Myron Rolle: From The NFL To Neurosurgeon

**UPDATE: The football player turned soon-to-be doctor Myron Rolle is even closer to his goal of becoming a neurosurgeon after the news he got earlier this year. Rolle found out that he will be starting his doctor residency at Harvard!

Then, he just completed his fourth and LAST year of medical school! He is too happy to be done with this stage of his life that he posted this video to his instagram with this caption: “Is it cool if I act silly and sing terribly…since it’s the last day of medical school?? End of 4 yrs, Ive got to vibe a bit lol #Soca #GBM #Scene”

Even though those four years are down, he still has seven more to go, but he’s looking forward to it.

“Seven years of neurosurgery is a big deal, something I wanted for a long time, really excited about it. Today is just great, it’s remarkable,” Rolle told WCTV in Tallahassee on Friday March 17th. “… Saving lives and helping people live a better life, that’s going to make life worth living.”

Rolle had always spoke of his goal to become a doctor following his football career. He famously took a chartered flight in 2008 from Birmingham, Alabama, to College Park, Maryland, to participate in his Rhodes scholarship interview and then play in the Florida State-Maryland game.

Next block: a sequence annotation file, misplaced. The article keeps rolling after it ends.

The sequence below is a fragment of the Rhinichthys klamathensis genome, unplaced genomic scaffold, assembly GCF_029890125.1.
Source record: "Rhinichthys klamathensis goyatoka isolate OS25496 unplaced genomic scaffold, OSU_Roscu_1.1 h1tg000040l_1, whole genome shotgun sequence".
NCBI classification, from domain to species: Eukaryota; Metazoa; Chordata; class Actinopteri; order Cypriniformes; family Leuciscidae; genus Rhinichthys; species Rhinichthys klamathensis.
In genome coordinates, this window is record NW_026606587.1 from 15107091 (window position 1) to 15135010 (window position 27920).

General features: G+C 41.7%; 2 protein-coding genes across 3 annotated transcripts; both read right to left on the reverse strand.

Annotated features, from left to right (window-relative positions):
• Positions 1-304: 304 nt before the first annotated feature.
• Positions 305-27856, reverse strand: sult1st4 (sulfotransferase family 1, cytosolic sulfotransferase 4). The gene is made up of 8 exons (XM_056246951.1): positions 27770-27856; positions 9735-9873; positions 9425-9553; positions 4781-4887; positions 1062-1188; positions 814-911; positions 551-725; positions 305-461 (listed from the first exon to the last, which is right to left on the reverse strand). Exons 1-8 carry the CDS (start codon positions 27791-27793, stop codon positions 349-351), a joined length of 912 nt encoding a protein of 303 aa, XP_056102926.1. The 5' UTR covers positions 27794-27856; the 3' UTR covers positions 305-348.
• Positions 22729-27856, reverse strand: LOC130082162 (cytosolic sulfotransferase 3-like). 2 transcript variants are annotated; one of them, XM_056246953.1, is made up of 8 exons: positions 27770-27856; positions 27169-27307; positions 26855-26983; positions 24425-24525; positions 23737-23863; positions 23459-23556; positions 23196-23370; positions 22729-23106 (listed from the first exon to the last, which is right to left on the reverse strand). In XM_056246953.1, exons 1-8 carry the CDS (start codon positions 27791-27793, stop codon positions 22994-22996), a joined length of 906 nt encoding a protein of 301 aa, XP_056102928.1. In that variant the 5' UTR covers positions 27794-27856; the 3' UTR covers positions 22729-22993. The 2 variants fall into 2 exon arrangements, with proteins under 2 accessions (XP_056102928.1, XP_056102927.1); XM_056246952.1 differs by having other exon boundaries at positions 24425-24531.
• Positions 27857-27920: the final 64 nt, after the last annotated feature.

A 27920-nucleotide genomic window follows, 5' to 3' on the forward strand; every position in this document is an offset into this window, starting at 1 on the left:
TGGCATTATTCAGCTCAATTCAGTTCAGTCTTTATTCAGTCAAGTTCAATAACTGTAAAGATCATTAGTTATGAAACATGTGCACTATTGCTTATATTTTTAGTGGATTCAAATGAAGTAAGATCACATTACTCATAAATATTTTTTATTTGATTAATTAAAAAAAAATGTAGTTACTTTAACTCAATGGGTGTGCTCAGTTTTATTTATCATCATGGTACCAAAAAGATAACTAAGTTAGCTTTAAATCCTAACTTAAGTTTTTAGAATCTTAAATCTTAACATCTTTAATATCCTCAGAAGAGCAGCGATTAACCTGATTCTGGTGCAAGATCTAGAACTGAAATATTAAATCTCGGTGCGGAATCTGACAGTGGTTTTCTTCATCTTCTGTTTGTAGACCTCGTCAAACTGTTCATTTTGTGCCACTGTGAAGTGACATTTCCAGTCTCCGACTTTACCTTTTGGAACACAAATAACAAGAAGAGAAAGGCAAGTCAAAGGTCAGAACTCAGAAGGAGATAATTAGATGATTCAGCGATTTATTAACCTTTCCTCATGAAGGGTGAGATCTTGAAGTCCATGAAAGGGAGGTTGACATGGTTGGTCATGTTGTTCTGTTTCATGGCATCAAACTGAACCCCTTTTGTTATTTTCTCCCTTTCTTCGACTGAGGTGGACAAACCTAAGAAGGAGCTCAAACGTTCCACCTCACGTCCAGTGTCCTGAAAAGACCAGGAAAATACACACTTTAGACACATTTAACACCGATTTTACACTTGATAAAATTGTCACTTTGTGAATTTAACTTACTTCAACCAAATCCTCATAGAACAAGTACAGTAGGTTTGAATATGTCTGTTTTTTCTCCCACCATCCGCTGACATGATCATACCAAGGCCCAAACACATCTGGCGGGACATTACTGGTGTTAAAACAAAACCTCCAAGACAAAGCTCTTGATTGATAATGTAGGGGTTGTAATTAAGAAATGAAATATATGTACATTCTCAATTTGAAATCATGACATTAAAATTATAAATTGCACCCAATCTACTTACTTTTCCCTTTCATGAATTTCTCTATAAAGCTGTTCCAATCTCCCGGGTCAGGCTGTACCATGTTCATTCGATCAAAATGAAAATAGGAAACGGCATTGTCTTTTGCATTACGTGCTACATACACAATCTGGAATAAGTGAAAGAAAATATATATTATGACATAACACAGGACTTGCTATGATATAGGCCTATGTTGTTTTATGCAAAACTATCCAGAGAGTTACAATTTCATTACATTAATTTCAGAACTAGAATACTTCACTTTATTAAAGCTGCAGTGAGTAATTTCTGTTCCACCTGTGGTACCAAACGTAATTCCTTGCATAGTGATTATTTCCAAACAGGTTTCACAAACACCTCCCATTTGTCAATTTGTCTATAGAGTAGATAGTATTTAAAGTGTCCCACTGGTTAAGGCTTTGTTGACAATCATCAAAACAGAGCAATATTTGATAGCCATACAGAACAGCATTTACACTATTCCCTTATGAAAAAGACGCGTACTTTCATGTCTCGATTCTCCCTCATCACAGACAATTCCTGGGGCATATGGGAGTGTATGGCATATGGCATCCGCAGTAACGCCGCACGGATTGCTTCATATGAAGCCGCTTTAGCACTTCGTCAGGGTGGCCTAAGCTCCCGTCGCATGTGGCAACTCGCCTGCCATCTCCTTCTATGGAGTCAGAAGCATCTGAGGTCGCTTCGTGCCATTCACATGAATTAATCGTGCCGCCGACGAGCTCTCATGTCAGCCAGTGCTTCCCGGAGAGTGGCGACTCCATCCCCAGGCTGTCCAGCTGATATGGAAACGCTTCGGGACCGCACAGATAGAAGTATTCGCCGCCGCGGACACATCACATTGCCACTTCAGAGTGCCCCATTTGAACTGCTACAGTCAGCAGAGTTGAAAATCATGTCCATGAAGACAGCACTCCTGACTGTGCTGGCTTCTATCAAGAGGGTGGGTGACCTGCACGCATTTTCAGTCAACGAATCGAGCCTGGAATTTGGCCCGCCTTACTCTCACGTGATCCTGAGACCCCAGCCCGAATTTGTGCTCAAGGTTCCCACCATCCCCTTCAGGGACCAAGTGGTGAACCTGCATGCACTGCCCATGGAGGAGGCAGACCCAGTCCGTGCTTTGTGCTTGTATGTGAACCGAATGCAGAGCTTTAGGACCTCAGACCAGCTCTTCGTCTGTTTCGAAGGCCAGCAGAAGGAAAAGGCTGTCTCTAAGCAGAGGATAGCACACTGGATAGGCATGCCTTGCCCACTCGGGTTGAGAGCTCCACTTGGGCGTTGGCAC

Rolle’s residency begins July 1. But his journey to get here started long before he hit the big leagues.

“I played football, but I didn’t want to be categorized as just a jock.” Those are the words of Myron Rolle. Coming out of high school, Myron was the #1 football prospect in the entire U.S. He was a First Team Freshman All-American in 2006 and earned both Third Team All-America and Second Team All-ACC honors in 2008, his final season in Tallahassee. NFL scouts definitely took notice. Myron Rolle was rated by ESPN as the #1 football recruit in the U.S. in 2006, so it’s no wonder he went on to play in the NFL.

During his time in the NFL, he wasn’t your usual player. He researched stem cells. He started anti-obesity programs that the U.S. Department of Interior adopted. He even raised money for hospitals.

But just before his NFL dreams came true by enlisting in the draft, as scouts were eager to snatch him up, Rolle decided to delay his entering the NFL draft for a whole year to study medicine in Oxford, England. During that time, he was named a finalist for a Rhodes scholarship, the most prestigious academic award given.

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When he made it back to the States, the Tennessee Titans took on Rolle, selecting him in the sixth round of the 2010 draft. The progress he made in his first year with Tennessee — “I thought I was making strides and getting better with each snap, picking up things I didn’t pick up before,” he said — took a hit with the departure of head coach Jeff Fisher and the 2011 lockout putting a halt to OTAs.